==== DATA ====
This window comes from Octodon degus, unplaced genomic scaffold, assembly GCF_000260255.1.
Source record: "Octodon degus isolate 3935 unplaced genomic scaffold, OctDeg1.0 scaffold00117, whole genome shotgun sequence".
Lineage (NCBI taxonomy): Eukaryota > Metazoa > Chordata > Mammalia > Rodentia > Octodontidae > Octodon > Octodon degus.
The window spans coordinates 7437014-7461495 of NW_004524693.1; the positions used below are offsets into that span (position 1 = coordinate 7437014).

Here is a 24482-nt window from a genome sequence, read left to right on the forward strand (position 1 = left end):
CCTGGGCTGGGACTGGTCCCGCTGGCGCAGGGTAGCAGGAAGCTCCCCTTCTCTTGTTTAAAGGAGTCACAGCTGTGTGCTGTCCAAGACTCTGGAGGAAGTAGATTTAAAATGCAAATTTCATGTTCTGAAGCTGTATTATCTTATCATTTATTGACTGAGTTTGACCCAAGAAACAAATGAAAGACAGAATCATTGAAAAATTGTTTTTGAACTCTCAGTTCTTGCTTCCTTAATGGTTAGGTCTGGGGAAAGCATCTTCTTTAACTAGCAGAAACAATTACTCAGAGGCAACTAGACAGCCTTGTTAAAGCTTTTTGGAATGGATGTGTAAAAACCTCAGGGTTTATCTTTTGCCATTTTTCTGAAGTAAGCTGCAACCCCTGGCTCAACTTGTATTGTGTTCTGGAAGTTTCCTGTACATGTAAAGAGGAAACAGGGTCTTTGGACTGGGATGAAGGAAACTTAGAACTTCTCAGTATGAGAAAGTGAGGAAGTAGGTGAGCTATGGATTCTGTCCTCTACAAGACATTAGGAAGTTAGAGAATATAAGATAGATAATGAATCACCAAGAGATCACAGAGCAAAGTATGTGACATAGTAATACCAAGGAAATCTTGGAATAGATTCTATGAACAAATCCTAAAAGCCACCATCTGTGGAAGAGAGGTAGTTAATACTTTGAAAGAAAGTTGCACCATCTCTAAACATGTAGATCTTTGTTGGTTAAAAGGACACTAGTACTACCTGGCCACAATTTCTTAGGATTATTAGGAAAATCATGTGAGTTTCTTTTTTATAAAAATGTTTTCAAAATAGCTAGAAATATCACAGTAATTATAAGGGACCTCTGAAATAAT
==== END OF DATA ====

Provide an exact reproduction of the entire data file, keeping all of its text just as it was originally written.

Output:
This window comes from Octodon degus, unplaced genomic scaffold, assembly GCF_000260255.1.
Source record: "Octodon degus isolate 3935 unplaced genomic scaffold, OctDeg1.0 scaffold00117, whole genome shotgun sequence".
Lineage (NCBI taxonomy): Eukaryota > Metazoa > Chordata > Mammalia > Rodentia > Octodontidae > Octodon > Octodon degus.
The window spans coordinates 7437014-7461495 of NW_004524693.1; the positions used below are offsets into that span (position 1 = coordinate 7437014).

Here is a 24482-nt window from a genome sequence, read left to right on the forward strand (position 1 = left end):
CCTGGGCTGGGACTGGTCCCGCTGGCGCAGGGTAGCAGGAAGCTCCCCTTCTCTTGTTTAAAGGAGTCACAGCTGTGTGCTGTCCAAGACTCTGGAGGAAGTAGATTTAAAATGCAAATTTCATGTTCTGAAGCTGTATTATCTTATCATTTATTGACTGAGTTTGACCCAAGAAACAAATGAAAGACAGAATCATTGAAAAATTGTTTTTGAACTCTCAGTTCTTGCTTCCTTAATGGTTAGGTCTGGGGAAAGCATCTTCTTTAACTAGCAGAAACAATTACTCAGAGGCAACTAGACAGCCTTGTTAAAGCTTTTTGGAATGGATGTGTAAAAACCTCAGGGTTTATCTTTTGCCATTTTTCTGAAGTAAGCTGCAACCCCTGGCTCAACTTGTATTGTGTTCTGGAAGTTTCCTGTACATGTAAAGAGGAAACAGGGTCTTTGGACTGGGATGAAGGAAACTTAGAACTTCTCAGTATGAGAAAGTGAGGAAGTAGGTGAGCTATGGATTCTGTCCTCTACAAGACATTAGGAAGTTAGAGAATATAAGATAGATAATGAATCACCAAGAGATCACAGAGCAAAGTATGTGACATAGTAATACCAAGGAAATCTTGGAATAGATTCTATGAACAAATCCTAAAAGCCACCATCTGTGGAAGAGAGGTAGTTAATACTTTGAAAGAAAGTTGCACCATCTCTAAACATGTAGATCTTTGTTGGTTAAAAGGACACTAGTACTACCTGGCCACAATTTCTTAGGATTATTAGGAAAATCATGTGAGTTTCTTTTTTATAAAAATGTTTTCAAAATAGCTAGAAATATCACAGTAATTATAAGGGACCTCTGAAATAAT